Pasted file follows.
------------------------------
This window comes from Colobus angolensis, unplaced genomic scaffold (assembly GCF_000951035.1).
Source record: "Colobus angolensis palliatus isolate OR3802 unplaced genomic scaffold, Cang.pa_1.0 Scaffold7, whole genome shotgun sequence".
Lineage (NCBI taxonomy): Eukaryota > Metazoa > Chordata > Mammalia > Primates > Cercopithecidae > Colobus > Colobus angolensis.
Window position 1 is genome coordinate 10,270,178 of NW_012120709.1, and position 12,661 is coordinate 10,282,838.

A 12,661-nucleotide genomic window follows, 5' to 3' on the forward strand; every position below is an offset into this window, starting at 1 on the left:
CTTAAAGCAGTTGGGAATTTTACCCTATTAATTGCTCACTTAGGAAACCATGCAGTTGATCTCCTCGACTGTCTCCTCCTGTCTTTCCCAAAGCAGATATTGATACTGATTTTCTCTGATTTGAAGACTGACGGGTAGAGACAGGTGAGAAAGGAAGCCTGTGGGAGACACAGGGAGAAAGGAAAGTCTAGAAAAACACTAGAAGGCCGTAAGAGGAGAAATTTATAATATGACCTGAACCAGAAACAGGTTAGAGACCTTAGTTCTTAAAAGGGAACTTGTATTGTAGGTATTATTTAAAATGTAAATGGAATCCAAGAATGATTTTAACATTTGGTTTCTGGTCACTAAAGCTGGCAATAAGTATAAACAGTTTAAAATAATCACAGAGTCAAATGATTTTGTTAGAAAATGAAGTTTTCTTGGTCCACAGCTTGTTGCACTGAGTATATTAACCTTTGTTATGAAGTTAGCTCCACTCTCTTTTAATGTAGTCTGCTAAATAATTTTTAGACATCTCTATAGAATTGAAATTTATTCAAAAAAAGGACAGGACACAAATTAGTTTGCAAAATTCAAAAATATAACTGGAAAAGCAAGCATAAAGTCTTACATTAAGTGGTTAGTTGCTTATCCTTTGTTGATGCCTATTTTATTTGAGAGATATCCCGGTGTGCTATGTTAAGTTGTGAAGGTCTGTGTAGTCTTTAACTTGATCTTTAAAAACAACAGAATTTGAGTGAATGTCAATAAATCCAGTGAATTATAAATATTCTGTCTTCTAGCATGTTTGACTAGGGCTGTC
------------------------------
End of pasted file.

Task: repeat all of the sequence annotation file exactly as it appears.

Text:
This window comes from Colobus angolensis, unplaced genomic scaffold (assembly GCF_000951035.1).
Source record: "Colobus angolensis palliatus isolate OR3802 unplaced genomic scaffold, Cang.pa_1.0 Scaffold7, whole genome shotgun sequence".
Lineage (NCBI taxonomy): Eukaryota > Metazoa > Chordata > Mammalia > Primates > Cercopithecidae > Colobus > Colobus angolensis.
Window position 1 is genome coordinate 10,270,178 of NW_012120709.1, and position 12,661 is coordinate 10,282,838.

A 12,661-nucleotide genomic window follows, 5' to 3' on the forward strand; every position below is an offset into this window, starting at 1 on the left:
CTTAAAGCAGTTGGGAATTTTACCCTATTAATTGCTCACTTAGGAAACCATGCAGTTGATCTCCTCGACTGTCTCCTCCTGTCTTTCCCAAAGCAGATATTGATACTGATTTTCTCTGATTTGAAGACTGACGGGTAGAGACAGGTGAGAAAGGAAGCCTGTGGGAGACACAGGGAGAAAGGAAAGTCTAGAAAAACACTAGAAGGCCGTAAGAGGAGAAATTTATAATATGACCTGAACCAGAAACAGGTTAGAGACCTTAGTTCTTAAAAGGGAACTTGTATTGTAGGTATTATTTAAAATGTAAATGGAATCCAAGAATGATTTTAACATTTGGTTTCTGGTCACTAAAGCTGGCAATAAGTATAAACAGTTTAAAATAATCACAGAGTCAAATGATTTTGTTAGAAAATGAAGTTTTCTTGGTCCACAGCTTGTTGCACTGAGTATATTAACCTTTGTTATGAAGTTAGCTCCACTCTCTTTTAATGTAGTCTGCTAAATAATTTTTAGACATCTCTATAGAATTGAAATTTATTCAAAAAAAGGACAGGACACAAATTAGTTTGCAAAATTCAAAAATATAACTGGAAAAGCAAGCATAAAGTCTTACATTAAGTGGTTAGTTGCTTATCCTTTGTTGATGCCTATTTTATTTGAGAGATATCCCGGTGTGCTATGTTAAGTTGTGAAGGTCTGTGTAGTCTTTAACTTGATCTTTAAAAACAACAGAATTTGAGTGAATGTCAATAAATCCAGTGAATTATAAATATTCTGTCTTCTAGCATGTTTGACTAGGGCTGTC